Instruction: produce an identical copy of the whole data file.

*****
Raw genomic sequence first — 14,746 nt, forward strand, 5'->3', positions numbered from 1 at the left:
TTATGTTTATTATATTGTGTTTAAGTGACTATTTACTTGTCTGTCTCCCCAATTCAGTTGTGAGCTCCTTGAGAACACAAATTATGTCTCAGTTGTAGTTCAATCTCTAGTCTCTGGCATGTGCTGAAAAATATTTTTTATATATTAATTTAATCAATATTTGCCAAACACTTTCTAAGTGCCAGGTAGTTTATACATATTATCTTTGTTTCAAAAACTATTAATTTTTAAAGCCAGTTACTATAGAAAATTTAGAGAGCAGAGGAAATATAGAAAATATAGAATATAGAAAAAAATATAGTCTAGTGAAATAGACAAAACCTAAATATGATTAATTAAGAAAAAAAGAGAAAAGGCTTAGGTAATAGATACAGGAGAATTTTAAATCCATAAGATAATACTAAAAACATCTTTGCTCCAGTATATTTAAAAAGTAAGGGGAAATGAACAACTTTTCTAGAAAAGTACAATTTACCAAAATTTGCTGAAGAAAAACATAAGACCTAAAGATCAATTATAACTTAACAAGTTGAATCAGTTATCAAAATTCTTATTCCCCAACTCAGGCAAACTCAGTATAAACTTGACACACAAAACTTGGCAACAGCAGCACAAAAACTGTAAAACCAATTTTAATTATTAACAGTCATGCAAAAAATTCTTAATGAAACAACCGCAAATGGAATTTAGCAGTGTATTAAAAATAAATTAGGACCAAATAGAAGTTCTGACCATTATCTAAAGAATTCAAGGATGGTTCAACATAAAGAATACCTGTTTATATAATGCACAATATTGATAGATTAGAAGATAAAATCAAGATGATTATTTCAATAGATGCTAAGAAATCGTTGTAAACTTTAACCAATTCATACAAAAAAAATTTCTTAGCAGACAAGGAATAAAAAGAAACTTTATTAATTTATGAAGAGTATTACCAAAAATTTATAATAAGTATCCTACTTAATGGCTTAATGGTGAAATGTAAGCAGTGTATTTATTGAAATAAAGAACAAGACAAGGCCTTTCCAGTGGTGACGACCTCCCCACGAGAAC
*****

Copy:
Raw genomic sequence first — 14,746 nt, forward strand, 5'->3', positions numbered from 1 at the left:
TTATGTTTATTATATTGTGTTTAAGTGACTATTTACTTGTCTGTCTCCCCAATTCAGTTGTGAGCTCCTTGAGAACACAAATTATGTCTCAGTTGTAGTTCAATCTCTAGTCTCTGGCATGTGCTGAAAAATATTTTTTATATATTAATTTAATCAATATTTGCCAAACACTTTCTAAGTGCCAGGTAGTTTATACATATTATCTTTGTTTCAAAAACTATTAATTTTTAAAGCCAGTTACTATAGAAAATTTAGAGAGCAGAGGAAATATAGAAAATATAGAATATAGAAAAAAATATAGTCTAGTGAAATAGACAAAACCTAAATATGATTAATTAAGAAAAAAAGAGAAAAGGCTTAGGTAATAGATACAGGAGAATTTTAAATCCATAAGATAATACTAAAAACATCTTTGCTCCAGTATATTTAAAAAGTAAGGGGAAATGAACAACTTTTCTAGAAAAGTACAATTTACCAAAATTTGCTGAAGAAAAACATAAGACCTAAAGATCAATTATAACTTAACAAGTTGAATCAGTTATCAAAATTCTTATTCCCCAACTCAGGCAAACTCAGTATAAACTTGACACACAAAACTTGGCAACAGCAGCACAAAAACTGTAAAACCAATTTTAATTATTAACAGTCATGCAAAAAATTCTTAATGAAACAACCGCAAATGGAATTTAGCAGTGTATTAAAAATAAATTAGGACCAAATAGAAGTTCTGACCATTATCTAAAGAATTCAAGGATGGTTCAACATAAAGAATACCTGTTTATATAATGCACAATATTGATAGATTAGAAGATAAAATCAAGATGATTATTTCAATAGATGCTAAGAAATCGTTGTAAACTTTAACCAATTCATACAAAAAAAATTTCTTAGCAGACAAGGAATAAAAAGAAACTTTATTAATTTATGAAGAGTATTACCAAAAATTTATAATAAGTATCCTACTTAATGGCTTAATGGTGAAATGTAAGCAGTGTATTTATTGAAATAAAGAACAAGACAAGGCCTTTCCAGTGGTGACGACCTCCCCACGAGAAC